- My boiling flask holds a gallon. How much of the foreshots should I
discard? How do I keep the fusal oils out of my brew? I am
interested in Schnapps, not pure alcohol, ie, I want flavor not
> My boiling flask holds a gallon. How much of the foreshots should IFor the first distillation of 20L of wash in a pot still, to be on the safe
side, you will want to discard 250 to 500mL. So for a gallon, discard
roughly 50 to 100mL.
> How do I keep the fusal oils out of my brew? I amI don't know how to eliminate fusel's out of the brew, if by 'brew' you mean
> interested in Schnapps, not pure alcohol, ie, I want flavor not
the wash. But since the fusel's come over at the end of a distillation run,
they're pretty easy to exclude from your spirits with a bit of practice. I'm
not sure what you mean by 'power', as you should always dilute your spirits
to 40%abv before you drink them regardless of the original ethanol
concentration of the distillate. I always distill my wines twice and find
that even so I get a lot of flavour. For the first distillation, I toss the
foreshots, as discussed above, and collect the distillate until the
concentration drops to 10%abv (note that I'm collecting a significant amount
of fusel's at the end of the first distillation). The average ethanol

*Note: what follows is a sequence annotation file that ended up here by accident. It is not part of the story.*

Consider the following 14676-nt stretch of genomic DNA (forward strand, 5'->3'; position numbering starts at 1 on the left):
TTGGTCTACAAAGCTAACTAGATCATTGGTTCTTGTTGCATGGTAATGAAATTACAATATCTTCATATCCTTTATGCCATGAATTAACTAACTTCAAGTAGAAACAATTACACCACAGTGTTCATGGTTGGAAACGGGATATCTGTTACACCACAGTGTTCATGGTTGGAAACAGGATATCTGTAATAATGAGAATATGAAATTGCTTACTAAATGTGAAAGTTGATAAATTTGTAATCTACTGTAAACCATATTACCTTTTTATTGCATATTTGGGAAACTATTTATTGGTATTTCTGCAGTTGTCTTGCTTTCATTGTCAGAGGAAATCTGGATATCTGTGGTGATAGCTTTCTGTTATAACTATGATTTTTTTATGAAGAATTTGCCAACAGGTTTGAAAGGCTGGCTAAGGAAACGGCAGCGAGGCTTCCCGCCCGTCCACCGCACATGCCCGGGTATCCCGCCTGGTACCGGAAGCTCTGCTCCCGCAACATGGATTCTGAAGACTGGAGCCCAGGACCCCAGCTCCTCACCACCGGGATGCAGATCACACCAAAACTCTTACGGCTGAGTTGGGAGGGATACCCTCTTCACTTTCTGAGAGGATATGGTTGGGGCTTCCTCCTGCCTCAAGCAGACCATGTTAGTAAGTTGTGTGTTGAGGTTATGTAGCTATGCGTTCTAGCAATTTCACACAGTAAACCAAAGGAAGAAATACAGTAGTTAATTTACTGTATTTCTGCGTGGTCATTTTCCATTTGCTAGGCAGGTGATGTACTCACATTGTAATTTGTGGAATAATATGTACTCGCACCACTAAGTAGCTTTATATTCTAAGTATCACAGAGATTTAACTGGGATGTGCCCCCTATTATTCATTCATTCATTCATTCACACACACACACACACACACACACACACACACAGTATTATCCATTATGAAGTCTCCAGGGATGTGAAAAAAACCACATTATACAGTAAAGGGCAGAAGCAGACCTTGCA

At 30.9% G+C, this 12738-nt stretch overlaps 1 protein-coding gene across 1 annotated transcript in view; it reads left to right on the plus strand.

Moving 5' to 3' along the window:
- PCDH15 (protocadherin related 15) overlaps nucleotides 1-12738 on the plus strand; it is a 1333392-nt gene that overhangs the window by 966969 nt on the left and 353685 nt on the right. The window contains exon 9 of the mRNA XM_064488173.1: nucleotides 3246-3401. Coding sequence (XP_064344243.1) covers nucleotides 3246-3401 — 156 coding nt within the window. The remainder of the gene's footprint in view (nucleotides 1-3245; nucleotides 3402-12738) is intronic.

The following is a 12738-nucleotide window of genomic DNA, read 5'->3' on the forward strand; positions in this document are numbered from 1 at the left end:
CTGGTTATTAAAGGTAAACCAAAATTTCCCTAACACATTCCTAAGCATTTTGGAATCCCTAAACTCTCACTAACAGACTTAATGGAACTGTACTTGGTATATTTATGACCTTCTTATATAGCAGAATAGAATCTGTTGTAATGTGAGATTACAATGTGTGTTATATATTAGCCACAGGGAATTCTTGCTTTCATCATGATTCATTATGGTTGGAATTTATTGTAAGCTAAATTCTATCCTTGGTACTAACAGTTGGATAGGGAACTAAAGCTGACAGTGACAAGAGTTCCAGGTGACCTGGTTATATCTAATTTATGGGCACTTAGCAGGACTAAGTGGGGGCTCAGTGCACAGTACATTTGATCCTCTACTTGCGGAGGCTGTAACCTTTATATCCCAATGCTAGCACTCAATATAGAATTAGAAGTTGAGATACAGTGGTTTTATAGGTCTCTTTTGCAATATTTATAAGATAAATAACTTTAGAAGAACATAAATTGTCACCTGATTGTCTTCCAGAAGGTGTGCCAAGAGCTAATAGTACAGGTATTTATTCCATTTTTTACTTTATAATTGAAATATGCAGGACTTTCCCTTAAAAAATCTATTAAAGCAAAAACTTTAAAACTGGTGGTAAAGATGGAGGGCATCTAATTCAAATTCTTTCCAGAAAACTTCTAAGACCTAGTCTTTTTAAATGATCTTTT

concentration of the distillate from the first run is about 40%abv. The
cutoff of the second distillation is done with more care. At the start, the
distillate is usually just above 80%abv, and most of the stuff I collect is
about this same strength. Just at the end of the run does the purity start
to plummet and after the ethanol concentration drops to about 70%abv I make
the cutoff. At this point, I will continue collecting the distillate (until
it's less than 40%abv) but I divert it to a separate container marked
'tails'. The tails can be added to the next wash before distilling.
The exact cutoff point is determined by the onset of the 'wet cardboard'
smell of the fusel oils. Now I can't smell the fusel's while they are in
solution, but I've found that I can smell very small amounts of them on a
large surface from which the tainted spirits have evaporated. For example, I
collect the distillate in a small glass container that I periodically empty
through a funnel into a larger glass container. I shake excess liquid off
the funnel and let the spirits evaporate, and then if there are any fusels,
I'm able to smell them with ease.
- to be safe, the first 30ml out of a potstill for every gallon of mash/wine is
a good rule to follow- It's how I do it - my eyesight is just fine. To keep
fusel oils (tails, etc) out of the finished spirit, check the spirit you
collect with a proof hydrometer, when the spirit coming out of the still
drops to 40%, stop collecting the spirit as "drinking spirit", and set it
aside for distilling with another batch as "tails". If you "freeze
concentrate" your wine/mash (or do a "beer stripping run" - I prefer the
freezer- less work, fresher flavor), you'll get more "ready to drink spirit"
than tails out of the run. You can also just go by taste- when it starts to